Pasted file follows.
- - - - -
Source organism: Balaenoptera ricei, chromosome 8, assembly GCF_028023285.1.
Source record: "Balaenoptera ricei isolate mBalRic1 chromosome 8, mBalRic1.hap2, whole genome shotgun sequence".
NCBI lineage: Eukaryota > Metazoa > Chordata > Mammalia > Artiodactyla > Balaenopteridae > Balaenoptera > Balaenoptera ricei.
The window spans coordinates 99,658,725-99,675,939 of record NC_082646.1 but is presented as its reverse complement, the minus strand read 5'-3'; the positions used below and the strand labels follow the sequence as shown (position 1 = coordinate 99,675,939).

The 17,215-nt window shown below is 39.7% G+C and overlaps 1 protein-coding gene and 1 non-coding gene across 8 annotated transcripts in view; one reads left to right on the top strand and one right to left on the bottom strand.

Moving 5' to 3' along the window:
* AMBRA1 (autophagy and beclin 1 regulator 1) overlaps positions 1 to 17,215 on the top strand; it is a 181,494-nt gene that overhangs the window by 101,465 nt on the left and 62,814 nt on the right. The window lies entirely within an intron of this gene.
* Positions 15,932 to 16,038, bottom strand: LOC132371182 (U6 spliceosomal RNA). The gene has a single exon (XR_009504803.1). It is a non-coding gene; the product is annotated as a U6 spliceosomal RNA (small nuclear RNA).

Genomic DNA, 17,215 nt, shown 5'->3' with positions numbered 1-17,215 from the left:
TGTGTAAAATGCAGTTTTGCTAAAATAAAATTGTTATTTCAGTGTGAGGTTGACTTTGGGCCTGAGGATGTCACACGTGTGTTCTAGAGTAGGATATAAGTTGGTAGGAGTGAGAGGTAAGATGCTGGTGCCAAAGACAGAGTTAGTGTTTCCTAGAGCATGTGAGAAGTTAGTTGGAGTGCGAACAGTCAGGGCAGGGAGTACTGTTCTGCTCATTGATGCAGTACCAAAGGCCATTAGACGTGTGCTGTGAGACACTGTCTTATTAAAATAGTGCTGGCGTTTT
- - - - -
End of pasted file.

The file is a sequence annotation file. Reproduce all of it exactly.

Source organism: Balaenoptera ricei, chromosome 8, assembly GCF_028023285.1.
Source record: "Balaenoptera ricei isolate mBalRic1 chromosome 8, mBalRic1.hap2, whole genome shotgun sequence".
NCBI lineage: Eukaryota > Metazoa > Chordata > Mammalia > Artiodactyla > Balaenopteridae > Balaenoptera > Balaenoptera ricei.
The window spans coordinates 99,658,725-99,675,939 of record NC_082646.1 but is presented as its reverse complement, the minus strand read 5'-3'; the positions used below and the strand labels follow the sequence as shown (position 1 = coordinate 99,675,939).

The 17,215-nt window shown below is 39.7% G+C and overlaps 1 protein-coding gene and 1 non-coding gene across 8 annotated transcripts in view; one reads left to right on the top strand and one right to left on the bottom strand.

Moving 5' to 3' along the window:
* AMBRA1 (autophagy and beclin 1 regulator 1) overlaps positions 1 to 17,215 on the top strand; it is a 181,494-nt gene that overhangs the window by 101,465 nt on the left and 62,814 nt on the right. The window lies entirely within an intron of this gene.
* Positions 15,932 to 16,038, bottom strand: LOC132371182 (U6 spliceosomal RNA). The gene has a single exon (XR_009504803.1). It is a non-coding gene; the product is annotated as a U6 spliceosomal RNA (small nuclear RNA).

Genomic DNA, 17,215 nt, shown 5'->3' with positions numbered 1-17,215 from the left:
TGTGTAAAATGCAGTTTTGCTAAAATAAAATTGTTATTTCAGTGTGAGGTTGACTTTGGGCCTGAGGATGTCACACGTGTGTTCTAGAGTAGGATATAAGTTGGTAGGAGTGAGAGGTAAGATGCTGGTGCCAAAGACAGAGTTAGTGTTTCCTAGAGCATGTGAGAAGTTAGTTGGAGTGCGAACAGTCAGGGCAGGGAGTACTGTTCTGCTCATTGATGCAGTACCAAAGGCCATTAGACGTGTGCTGTGAGACACTGTCTTATTAAAATAGTGCTGGCGTTTT